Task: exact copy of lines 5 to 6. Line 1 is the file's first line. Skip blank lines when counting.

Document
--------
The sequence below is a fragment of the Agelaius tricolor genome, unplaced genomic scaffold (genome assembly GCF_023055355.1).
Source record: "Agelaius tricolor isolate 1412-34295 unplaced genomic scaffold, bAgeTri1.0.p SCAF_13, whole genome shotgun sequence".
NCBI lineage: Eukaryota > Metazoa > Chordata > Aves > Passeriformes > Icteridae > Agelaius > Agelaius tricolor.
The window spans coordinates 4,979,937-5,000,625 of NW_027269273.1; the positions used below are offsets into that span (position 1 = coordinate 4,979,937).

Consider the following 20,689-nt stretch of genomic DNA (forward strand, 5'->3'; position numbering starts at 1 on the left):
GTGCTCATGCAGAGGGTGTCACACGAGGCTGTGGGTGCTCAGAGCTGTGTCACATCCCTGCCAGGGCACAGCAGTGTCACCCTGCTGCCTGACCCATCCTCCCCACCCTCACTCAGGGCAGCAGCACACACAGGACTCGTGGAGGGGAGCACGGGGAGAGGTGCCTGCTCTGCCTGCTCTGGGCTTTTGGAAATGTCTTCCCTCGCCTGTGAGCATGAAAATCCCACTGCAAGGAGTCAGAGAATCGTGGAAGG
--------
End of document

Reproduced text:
Consider the following 20,689-nt stretch of genomic DNA (forward strand, 5'->3'; position numbering starts at 1 on the left):
GTGCTCATGCAGAGGGTGTCACACGAGGCTGTGGGTGCTCAGAGCTGTGTCACATCCCTGCCAGGGCACAGCAGTGTCACCCTGCTGCCTGACCCATCCTCCCCACCCTCACTCAGGGCAGCAGCACACACAGGACTCGTGGAGGGGAGCACGGGGAGAGGTGCCTGCTCTGCCTGCTCTGGGCTTTTGGAAATGTCTTCCCTCGCCTGTGAGCATGAAAATCCCACTGCAAGGAGTCAGAGAATCGTGGAAGG